Australian beaches packed with sunbathers, English parks crowded with walkers taking in the fine March weather, packed tube trains and Sunday markets brimming with bargain seekers, supermarket shelves stripped of merchandise…
On the face of it, the populace seem intent upon ignoring the dire warnings of government: the virus is dangerous; we must self-isolate, we must protect ourselves – so why?
Essential mistakes have been made:
The health gurus suggest that only older people or those with underlying health problems are in mortal danger, so the young and fit, if the odds are no higher than the chance of getting a rather severe dose of flu will be tempted to gamble. The possibility of passing on infection matters relatively little to those who, for the most part, live at a distance, physically and emotionally, from their elders. Besides, we are being advised to exercise, aren’t we? In a city, the streets aren’t safe, so where else can that happen but in the parks?
In UK anyway, the National Health Service is continually crying wolf. Every winter the population is treated to threats of inadequate staffing, long waiting times and tragic outcomes, that somehow omit to mention the prevalence of expensive agency staffing and the manner in which specialists apportion their time between NHS and private practice. Are most of us unaware of these inconvenient truths? And then, of course, there is personal experience, which largely runs counter to the media blast.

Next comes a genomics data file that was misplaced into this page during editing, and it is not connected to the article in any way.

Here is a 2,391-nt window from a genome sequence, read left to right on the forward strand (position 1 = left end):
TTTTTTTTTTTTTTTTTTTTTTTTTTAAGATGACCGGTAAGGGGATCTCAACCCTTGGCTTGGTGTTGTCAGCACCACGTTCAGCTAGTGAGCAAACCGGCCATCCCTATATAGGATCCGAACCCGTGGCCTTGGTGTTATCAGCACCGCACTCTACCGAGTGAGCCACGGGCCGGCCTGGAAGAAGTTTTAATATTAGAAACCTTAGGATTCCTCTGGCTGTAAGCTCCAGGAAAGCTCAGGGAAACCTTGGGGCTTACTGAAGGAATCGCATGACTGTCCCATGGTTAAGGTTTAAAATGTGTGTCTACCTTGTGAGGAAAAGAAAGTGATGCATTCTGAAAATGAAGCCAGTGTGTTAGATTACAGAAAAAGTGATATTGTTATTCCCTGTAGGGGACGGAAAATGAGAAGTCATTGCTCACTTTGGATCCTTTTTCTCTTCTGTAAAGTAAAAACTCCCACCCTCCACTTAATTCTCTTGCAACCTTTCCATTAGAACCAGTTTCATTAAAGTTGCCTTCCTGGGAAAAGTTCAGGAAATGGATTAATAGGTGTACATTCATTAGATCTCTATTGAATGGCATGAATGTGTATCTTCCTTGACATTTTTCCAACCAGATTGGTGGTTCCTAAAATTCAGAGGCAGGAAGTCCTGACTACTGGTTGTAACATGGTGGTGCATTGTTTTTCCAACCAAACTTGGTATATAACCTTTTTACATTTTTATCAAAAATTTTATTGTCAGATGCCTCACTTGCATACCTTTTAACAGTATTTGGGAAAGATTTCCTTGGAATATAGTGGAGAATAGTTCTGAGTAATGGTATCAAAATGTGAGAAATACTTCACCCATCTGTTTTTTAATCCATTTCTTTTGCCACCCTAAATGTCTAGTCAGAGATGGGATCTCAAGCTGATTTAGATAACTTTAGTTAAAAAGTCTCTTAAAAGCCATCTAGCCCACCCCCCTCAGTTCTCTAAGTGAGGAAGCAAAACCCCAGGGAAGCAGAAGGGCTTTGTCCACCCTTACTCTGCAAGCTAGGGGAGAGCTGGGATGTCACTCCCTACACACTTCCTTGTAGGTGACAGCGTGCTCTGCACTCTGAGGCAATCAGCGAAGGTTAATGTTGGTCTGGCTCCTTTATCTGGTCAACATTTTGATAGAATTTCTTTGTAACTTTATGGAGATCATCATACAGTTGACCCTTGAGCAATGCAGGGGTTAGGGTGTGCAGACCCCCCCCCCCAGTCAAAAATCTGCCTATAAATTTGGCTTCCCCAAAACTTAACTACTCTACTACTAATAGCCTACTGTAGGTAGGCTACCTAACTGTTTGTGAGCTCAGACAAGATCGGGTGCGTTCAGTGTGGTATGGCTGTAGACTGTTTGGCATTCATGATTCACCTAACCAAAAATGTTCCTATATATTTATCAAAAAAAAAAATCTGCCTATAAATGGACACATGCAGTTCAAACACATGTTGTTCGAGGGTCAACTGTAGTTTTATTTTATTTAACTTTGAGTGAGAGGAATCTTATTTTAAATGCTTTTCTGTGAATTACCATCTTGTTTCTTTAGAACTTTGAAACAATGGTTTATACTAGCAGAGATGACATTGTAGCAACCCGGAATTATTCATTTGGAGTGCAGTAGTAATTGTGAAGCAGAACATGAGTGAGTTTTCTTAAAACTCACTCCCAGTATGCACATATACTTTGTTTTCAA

UK consumer credit is at an all-time high, so I can only imagine the pressures upon those who are nominally ‘self-employed’ or who work in the ‘gig economy’. Living costs in big cities are phenomenally high and millions live at the absolute limit of their means, or beyond. A government loan is no answer for them – it is simply additional debt. They need to work or face homelessness.
Finally, there is an issue of trust. It is no surprise that Australia, whose Prime |Ministers’ chances of dying in bed equate to those of medieval British Kings, should regard sententious warnings from politicians with cynicism. Nor is it likely, so hot on the heels of the Brexit debacle, that the British should be easily persuaded of sincerity in a politician. Throughout most of the First-World, the press is the willing bedfellow of those with the most power to deflect it, propaganda is rife and there are no steadying voices. All journalism is sensationalist, all journalists will sacrifice truth for a story.
Few aboard the rusting hulk of ‘democracy’ feel in a position to trust the rudder. The idealistic young, aboard the fleet yacht of simple solutions have delivered their verdict, and unless the statistics hit blitzkrieg proportions, as they have in Italy, who’s to say that they are wrong?
Personally I am in favour of quarantine (I will not use that rabble-rousing and etymologically incorrect term ‘lock-down’); but then, I am over 70 with underlying health issues, so I would be, wouldn’t I? Even so, threatening me with fines or arrest if I raise my head above the parapet is hardly likely to win my heart.